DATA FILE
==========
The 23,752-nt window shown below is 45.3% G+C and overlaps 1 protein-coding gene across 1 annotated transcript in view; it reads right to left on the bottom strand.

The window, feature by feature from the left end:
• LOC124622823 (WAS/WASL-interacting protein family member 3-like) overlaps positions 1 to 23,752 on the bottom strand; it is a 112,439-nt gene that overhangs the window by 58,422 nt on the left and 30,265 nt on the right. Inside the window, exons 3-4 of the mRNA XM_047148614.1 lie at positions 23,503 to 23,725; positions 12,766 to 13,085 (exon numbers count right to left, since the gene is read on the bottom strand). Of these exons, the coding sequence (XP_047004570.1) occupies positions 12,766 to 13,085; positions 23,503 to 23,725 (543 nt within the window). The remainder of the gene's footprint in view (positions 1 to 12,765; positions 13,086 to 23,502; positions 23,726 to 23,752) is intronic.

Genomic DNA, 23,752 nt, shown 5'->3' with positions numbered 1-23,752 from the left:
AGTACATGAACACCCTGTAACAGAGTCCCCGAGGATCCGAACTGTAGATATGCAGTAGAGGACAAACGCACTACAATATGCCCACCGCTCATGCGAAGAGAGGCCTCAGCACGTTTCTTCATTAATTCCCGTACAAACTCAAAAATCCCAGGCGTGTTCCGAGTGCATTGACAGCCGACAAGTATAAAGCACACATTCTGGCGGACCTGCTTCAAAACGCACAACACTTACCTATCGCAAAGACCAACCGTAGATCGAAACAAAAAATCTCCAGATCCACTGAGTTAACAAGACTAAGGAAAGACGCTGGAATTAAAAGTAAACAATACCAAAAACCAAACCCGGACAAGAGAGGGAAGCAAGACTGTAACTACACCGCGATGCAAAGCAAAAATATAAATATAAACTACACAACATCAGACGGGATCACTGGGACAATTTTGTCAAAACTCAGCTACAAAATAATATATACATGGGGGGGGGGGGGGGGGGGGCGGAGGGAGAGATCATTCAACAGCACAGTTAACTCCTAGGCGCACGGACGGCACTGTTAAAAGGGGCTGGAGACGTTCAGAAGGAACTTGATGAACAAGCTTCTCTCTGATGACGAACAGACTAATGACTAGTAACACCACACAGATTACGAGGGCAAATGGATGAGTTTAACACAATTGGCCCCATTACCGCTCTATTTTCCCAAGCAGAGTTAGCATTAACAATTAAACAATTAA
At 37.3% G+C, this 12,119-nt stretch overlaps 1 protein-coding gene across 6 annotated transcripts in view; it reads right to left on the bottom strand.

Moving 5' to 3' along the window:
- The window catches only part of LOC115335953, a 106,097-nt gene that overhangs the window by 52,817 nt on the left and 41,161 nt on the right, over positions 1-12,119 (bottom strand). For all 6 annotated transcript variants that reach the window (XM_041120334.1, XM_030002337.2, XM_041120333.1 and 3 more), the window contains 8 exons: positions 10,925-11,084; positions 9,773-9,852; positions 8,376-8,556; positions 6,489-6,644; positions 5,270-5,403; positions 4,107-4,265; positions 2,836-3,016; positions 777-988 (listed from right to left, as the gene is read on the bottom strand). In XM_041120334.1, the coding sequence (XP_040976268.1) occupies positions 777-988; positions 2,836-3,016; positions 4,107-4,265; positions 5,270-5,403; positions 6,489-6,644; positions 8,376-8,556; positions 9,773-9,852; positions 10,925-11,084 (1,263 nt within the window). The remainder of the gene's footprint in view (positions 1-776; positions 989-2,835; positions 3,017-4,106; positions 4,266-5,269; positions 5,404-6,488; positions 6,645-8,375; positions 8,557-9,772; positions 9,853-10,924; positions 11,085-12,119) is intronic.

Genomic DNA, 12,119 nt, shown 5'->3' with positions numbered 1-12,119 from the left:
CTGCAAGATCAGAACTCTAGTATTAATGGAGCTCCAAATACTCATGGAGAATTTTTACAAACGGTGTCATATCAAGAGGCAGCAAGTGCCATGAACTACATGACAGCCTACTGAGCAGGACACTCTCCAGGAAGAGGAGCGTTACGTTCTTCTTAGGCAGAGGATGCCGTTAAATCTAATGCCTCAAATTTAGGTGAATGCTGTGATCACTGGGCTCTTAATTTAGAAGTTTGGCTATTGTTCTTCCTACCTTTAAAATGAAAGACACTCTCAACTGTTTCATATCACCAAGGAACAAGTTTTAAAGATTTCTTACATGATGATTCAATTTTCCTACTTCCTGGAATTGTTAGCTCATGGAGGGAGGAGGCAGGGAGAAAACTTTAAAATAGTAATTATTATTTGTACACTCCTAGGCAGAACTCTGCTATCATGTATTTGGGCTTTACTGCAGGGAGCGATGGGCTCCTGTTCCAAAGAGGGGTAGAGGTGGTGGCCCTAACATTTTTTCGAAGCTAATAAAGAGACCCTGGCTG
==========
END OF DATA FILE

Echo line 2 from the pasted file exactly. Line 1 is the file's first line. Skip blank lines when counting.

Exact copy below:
The window, feature by feature from the left end: